Yesterday, four of my children and I drove 30 minutes to take a walk in the park.  It was a beautiful autumn Sunday, perfect for a leisurely stroll among the falling leaves.  When we arrived, there was nowhere to park, though; cars lined the streets for blocks.  We prayed for a good parking spot because we wanted to start our walk right at 10:00am, and it was already 9:45am.  Ah, there was the spot!  We parked, unloaded, and quickly made our way down a golden, leaf-covered side street.

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Across a busy road was the park; tents and balloons and music filled the air.

“How will we find him?” my son asked.

“I don’t know; we’ll just have to look for the sign.  Look for Team EUTEE,” I answered. Eutee, short for Eutizzi, is the nickname for my uncle Jim who was diagnosed with ALS (or Lou Gehrig’s disease) five years ago.  This is the third year we have participated in the Walk to Defeat ALS on his behalf.

After a bit of searching, I caught sight of his banner, jimsjourneywithals.org, and we met up with his “team”: nearly 100 friends and family he has acquired over the years.  The first year he formed a team, he raised more money than any other group had for the walk.  He is the Southeastern Wisconsin chapter’s spokesperson for ALS.  He even followed in Christopher Reeves’ footsteps as the keynote speaker at the annual gala “Evening of Hope”, inspiring so many to continue supporting the cause and fighting for a cure.

For me, he is my Uncle Jimmy.  I remember him playing the drums in my grandparents’ basement; he loved Rush, David Bowie, and others.  I remember him leading the Homestead High School band as the drum major in the 4th of July parade and the look of pride on my grandma’s face.  I remember him struggling at times through his studies in Landscape Architecture at UW-Madison, and how he became a successful architect at Lied’s Nursery.  I remember the scary KISS poster on his bedroom wall and the Dallas Cowboy cheerleaders poster on his door.

Eventually, he followed in his father’s footsteps and successfully transitioned into Pharmaceutical Sales.  That easy-going, fun, people-loving demeanor they both had served him well in sales.  Just like it was with my grandpa, everyone loves Jim.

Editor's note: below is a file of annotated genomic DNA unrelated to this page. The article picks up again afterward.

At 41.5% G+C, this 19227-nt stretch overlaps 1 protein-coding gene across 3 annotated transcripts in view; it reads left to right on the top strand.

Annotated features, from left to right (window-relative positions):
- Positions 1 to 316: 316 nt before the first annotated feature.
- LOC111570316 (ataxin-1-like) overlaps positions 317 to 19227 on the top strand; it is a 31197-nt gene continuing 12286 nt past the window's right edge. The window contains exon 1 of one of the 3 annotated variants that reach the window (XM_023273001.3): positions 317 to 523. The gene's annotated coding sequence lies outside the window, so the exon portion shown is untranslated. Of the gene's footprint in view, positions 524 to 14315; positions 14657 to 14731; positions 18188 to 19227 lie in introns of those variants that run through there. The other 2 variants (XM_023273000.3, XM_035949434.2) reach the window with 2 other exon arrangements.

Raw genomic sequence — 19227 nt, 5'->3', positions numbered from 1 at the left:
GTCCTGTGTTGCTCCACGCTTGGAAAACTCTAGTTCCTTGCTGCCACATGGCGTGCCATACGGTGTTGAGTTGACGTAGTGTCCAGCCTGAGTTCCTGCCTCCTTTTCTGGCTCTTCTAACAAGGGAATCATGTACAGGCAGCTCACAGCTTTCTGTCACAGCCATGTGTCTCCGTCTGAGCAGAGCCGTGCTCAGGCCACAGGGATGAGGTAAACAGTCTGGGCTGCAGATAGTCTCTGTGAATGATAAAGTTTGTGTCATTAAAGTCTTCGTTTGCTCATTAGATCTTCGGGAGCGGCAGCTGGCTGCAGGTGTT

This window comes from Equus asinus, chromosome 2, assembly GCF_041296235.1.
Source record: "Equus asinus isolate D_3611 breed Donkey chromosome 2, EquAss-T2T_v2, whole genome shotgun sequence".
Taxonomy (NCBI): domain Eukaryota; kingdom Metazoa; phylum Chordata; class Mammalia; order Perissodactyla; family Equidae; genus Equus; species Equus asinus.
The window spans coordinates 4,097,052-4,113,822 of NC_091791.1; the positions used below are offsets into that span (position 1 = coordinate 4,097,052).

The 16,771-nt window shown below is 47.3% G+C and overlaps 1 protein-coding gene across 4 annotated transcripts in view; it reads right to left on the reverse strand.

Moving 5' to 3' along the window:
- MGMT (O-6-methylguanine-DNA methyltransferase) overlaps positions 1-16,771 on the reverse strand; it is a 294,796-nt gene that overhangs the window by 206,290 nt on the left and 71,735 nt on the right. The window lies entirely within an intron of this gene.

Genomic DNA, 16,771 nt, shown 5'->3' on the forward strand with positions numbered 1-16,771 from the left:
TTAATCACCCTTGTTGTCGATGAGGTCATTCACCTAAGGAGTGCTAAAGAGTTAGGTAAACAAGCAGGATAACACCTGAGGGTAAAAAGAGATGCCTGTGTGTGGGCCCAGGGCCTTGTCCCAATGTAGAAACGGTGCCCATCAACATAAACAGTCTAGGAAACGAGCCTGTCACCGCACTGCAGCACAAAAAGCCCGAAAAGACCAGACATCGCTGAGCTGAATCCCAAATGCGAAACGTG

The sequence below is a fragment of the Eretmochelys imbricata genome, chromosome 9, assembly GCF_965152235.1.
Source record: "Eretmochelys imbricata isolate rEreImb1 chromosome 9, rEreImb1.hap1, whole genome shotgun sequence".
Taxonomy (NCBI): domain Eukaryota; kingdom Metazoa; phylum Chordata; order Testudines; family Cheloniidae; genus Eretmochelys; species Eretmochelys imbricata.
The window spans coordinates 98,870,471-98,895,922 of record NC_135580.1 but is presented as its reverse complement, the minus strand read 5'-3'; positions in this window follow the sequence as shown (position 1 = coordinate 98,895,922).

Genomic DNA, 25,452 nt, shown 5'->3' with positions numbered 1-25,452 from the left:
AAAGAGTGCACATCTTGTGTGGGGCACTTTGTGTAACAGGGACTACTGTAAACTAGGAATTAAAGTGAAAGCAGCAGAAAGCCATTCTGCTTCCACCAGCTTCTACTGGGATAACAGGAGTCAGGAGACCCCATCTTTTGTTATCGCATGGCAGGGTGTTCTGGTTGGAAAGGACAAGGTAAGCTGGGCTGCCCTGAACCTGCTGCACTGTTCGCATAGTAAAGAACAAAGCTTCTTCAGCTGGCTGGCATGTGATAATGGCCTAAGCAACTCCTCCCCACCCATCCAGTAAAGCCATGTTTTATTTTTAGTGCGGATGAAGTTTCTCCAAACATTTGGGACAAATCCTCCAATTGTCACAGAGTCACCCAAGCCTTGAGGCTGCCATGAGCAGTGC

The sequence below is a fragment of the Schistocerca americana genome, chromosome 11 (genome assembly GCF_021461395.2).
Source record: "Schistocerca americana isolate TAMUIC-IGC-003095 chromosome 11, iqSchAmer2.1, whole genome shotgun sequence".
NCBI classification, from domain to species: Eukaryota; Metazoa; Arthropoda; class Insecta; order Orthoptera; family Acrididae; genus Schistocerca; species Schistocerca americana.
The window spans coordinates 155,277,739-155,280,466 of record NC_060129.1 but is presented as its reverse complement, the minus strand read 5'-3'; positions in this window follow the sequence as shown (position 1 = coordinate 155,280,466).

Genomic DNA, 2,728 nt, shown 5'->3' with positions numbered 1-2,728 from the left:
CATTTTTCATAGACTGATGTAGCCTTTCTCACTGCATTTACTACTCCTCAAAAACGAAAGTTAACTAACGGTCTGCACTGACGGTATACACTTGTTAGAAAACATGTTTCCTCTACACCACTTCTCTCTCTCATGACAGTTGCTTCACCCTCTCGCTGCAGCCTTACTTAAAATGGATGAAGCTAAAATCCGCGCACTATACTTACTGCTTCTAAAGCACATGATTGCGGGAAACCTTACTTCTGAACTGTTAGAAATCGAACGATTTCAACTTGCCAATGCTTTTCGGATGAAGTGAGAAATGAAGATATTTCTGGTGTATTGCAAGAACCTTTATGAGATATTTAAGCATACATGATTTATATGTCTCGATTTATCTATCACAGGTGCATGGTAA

Unfortunately, these days the similarity between them is not something people love to see so much.  When I finally saw Jim after the walk, he was in a new, special scooter, with his beige windbreaker and navy track pants on (just like my grandpa used to wear).  The toll of ALS has aged him considerably, and he too closely resembles my grandfather, who passed away 10 years ago.  But those eyes, cool blue, yet filled with warmth and compassion for others, and yes, still hope, also remind me of my grandfather.  These two men are some of the greatest I have known in my life.  The influence they have had on others is remarkable.  Their kindness and respect for and interest in others is unmatched.  Their positive outlook in the face of such daunting odds is incomparable.

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After taking a picture with him and promising to visit soon, we headed out, stopping for some free hamburgers and pizza (the ALS Association goes all out for this event).  As we sat on the grass eating, we saw other scooters ride past with other ALS fighters, only they had a lot less fight left in them.  Their scooters were reclined, their bodies covered in hats and blankets to ward off the crisp autumn air, their expressions weakened by the disease that destroys all muscle function over time.  I recognized them as future images of my uncle, unless a cure is found.

I noticed the twitching, the struggle to manage his facial muscles, to speak clearly, even in our brief exchange yesterday.  I hadn’t noticed the facial tremors last time.  My heart is heavy with love and compassion for him, for his two grown sons, two young children, and his wife, who carries an incredible burden of providing for and managing their home and family (thank God that He gifted her with a Type A personality!)  My heart is also lifted at the sight of hundreds upon hundreds of people walking for their loved ones, co-workers, friends with ALS.  There is a sense of expectation and hope for the future at this event.  People come because they believe a cure will be found.  They put their money on it.  My uncle’s team alone raised over $10,000 yesterday.  The Bible says, “Where your treasure is, there your heart will be also.”  Our hearts were with Jim and Steve and Kathy and all the other ALS fighters out there yesterday.

Please check out my uncle Jim’s blog:  jimsjourneywithals.org.  He is an inspiration for all of us of what it means to live and love this life, despite the obstacles.  Pray for a cure.  As the t-shirts said yesterday: “Got hope?”  “Yep.”

Do you or did you know someone with ALS?  Take a moment to honor them here today, with a special thought or remembrance.

(This is a post I wrote on October 17, 2013, but it sat unpublished for a year.  This weekend will be the next Walk to Defeat ALS in Southeastern Wisconsin.  I hope this raises awareness, compassion, funds, and ultimately hope for this devastating disease.)